Stachytarpheta jamaicensis

blue porterweed, joee


wildlife plant   wildlife plant   wildlife plant

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Use this link to get more info about this plant from the USF Institute for Systematic Botany

Plant Specifics

Form: flower
Life Span: short-lived perennial
Size: Height: 0.5-1 ft    Width: 3-4 ft
Flower Color: flower color   flower color      blue,purple
Phenology: evergreen
Noted for: Showy flowers


Recommended Uses: Groundcover or in a meadow.
Propagation: Seeds and cuttings. Lifespan is about 5 years.
Availability: Native nurseries, FNPS plant sales, Seed
Light: light requirement   light requirement  
Moisture Tolerance:
Salt Tolerance: Moderately salt tolerant
Soil or other substrate: Sand, lime rock
Soil pH Range: Adaptable


wildlife plant   wildlife plant   wildlife plant  

Host plant for the tropical buckeye.

Attracts pollinators.

Native Habitats: Coastal strand, open areas in dry mesic hardwood forests, sometimes nestled under trees along sandy roadsides.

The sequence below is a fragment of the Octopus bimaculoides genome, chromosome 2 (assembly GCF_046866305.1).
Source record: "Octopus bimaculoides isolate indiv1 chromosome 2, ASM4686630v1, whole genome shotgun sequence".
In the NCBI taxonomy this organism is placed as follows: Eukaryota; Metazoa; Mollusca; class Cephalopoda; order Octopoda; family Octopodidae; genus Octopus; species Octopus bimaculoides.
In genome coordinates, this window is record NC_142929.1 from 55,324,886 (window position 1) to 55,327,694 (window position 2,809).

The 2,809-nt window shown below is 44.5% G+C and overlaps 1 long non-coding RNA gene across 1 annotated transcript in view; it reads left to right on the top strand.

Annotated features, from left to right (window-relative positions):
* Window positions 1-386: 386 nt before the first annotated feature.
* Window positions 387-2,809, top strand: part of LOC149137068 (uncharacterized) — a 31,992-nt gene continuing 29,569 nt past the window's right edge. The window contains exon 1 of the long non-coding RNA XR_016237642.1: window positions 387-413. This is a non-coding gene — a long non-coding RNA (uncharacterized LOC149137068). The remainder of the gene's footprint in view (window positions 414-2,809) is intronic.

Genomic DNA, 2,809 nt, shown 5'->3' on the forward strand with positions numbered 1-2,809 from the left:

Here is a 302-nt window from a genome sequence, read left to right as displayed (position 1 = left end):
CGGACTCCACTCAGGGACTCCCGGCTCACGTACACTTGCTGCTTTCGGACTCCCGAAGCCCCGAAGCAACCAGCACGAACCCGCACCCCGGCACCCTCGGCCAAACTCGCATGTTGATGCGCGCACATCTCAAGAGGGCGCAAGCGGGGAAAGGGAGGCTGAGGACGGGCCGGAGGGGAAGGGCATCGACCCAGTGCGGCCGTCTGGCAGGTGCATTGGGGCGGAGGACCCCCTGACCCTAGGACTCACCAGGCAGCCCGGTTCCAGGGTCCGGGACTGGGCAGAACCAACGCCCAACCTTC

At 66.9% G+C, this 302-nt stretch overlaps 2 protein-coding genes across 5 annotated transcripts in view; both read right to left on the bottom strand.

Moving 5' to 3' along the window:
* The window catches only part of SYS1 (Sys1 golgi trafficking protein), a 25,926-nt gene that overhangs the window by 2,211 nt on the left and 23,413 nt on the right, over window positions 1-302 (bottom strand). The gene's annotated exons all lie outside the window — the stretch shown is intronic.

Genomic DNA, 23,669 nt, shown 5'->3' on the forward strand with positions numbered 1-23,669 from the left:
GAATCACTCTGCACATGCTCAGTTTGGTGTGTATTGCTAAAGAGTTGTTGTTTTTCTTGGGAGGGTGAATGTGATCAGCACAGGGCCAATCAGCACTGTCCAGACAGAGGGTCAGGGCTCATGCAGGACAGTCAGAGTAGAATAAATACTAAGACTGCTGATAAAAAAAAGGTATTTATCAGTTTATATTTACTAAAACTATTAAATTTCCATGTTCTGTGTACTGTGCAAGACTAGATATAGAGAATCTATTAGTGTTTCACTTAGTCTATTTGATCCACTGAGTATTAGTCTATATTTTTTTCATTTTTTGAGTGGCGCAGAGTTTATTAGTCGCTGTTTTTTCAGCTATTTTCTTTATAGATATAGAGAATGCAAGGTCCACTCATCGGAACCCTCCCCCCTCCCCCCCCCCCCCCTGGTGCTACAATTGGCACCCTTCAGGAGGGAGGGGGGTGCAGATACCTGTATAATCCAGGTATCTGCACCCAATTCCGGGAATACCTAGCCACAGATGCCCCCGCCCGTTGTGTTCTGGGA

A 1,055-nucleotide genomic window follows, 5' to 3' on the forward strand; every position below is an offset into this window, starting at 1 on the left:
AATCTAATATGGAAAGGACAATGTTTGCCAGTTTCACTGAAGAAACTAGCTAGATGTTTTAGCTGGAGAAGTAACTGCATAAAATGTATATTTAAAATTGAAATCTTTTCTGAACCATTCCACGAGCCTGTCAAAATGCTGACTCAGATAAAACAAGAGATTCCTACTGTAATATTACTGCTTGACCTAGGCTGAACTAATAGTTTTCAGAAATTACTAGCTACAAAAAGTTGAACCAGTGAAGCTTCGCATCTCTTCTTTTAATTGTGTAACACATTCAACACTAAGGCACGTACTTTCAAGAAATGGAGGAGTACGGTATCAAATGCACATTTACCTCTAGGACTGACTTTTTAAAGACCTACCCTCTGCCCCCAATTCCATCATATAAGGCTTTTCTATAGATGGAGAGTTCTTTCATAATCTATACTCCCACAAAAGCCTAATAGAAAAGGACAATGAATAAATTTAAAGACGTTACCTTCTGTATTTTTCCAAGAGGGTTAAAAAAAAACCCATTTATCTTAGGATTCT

Distribution and Planting Zones

Natural Range in Florida

USDA Zones:

USDA zones are based on minimum winter temperatures

Suitable to grow in:


The name porterweed is a reference to reported medicinal uses. A foaming, porter-like brew, much like beer, is made from at least one species in the Bahamas. The drink is used for fever, for "the cooling of the blood," as a wash for skin irritations, to relieve constipation, and for worms in children. Whether it works or not is open to conjecture. Other local names include "snakeweed," "rat's tail" and "vervain." The generic name is taken from the Greek stachys, meaning "spike," and tarphys, meaning "thick," referring to the thickened flowerspike typical of the genus. (ethnobotanical information provided by Roger Hammer)

Other Comments:

This species can be distinguished from related non-natives by its trailing stems and lance-shaped leaves.

Stachytarpheta urticifolia, commonly sold by non-native nurseries, is native to tropical Asia. It has an erect growth habit.

Records of this species in Osceola and Wakulla Counties appear related to plants naturalized from plantings.